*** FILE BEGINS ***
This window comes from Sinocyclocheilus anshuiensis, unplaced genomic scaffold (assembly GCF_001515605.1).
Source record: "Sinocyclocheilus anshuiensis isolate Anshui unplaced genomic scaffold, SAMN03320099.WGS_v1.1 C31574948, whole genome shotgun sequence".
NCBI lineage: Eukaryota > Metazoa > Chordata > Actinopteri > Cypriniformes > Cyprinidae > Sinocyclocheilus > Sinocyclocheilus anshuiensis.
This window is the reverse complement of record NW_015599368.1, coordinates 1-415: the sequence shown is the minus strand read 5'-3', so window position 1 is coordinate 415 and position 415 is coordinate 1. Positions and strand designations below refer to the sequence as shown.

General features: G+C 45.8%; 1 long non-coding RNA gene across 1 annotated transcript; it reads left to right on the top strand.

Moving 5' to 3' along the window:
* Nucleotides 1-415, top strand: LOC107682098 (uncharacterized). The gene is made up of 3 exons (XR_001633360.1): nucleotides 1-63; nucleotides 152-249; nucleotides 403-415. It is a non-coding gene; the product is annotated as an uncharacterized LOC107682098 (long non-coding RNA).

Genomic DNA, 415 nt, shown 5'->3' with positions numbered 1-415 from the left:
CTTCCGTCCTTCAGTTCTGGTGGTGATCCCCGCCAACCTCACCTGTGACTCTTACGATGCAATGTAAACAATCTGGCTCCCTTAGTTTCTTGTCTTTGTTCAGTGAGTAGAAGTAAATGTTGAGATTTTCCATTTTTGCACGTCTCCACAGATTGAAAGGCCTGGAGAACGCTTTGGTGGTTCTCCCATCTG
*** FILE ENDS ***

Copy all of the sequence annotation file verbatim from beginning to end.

This window comes from Sinocyclocheilus anshuiensis, unplaced genomic scaffold (assembly GCF_001515605.1).
Source record: "Sinocyclocheilus anshuiensis isolate Anshui unplaced genomic scaffold, SAMN03320099.WGS_v1.1 C31574948, whole genome shotgun sequence".
NCBI lineage: Eukaryota > Metazoa > Chordata > Actinopteri > Cypriniformes > Cyprinidae > Sinocyclocheilus > Sinocyclocheilus anshuiensis.
This window is the reverse complement of record NW_015599368.1, coordinates 1-415: the sequence shown is the minus strand read 5'-3', so window position 1 is coordinate 415 and position 415 is coordinate 1. Positions and strand designations below refer to the sequence as shown.

General features: G+C 45.8%; 1 long non-coding RNA gene across 1 annotated transcript; it reads left to right on the top strand.

Moving 5' to 3' along the window:
* Nucleotides 1-415, top strand: LOC107682098 (uncharacterized). The gene is made up of 3 exons (XR_001633360.1): nucleotides 1-63; nucleotides 152-249; nucleotides 403-415. It is a non-coding gene; the product is annotated as an uncharacterized LOC107682098 (long non-coding RNA).

Genomic DNA, 415 nt, shown 5'->3' with positions numbered 1-415 from the left:
CTTCCGTCCTTCAGTTCTGGTGGTGATCCCCGCCAACCTCACCTGTGACTCTTACGATGCAATGTAAACAATCTGGCTCCCTTAGTTTCTTGTCTTTGTTCAGTGAGTAGAAGTAAATGTTGAGATTTTCCATTTTTGCACGTCTCCACAGATTGAAAGGCCTGGAGAACGCTTTGGTGGTTCTCCCATCTG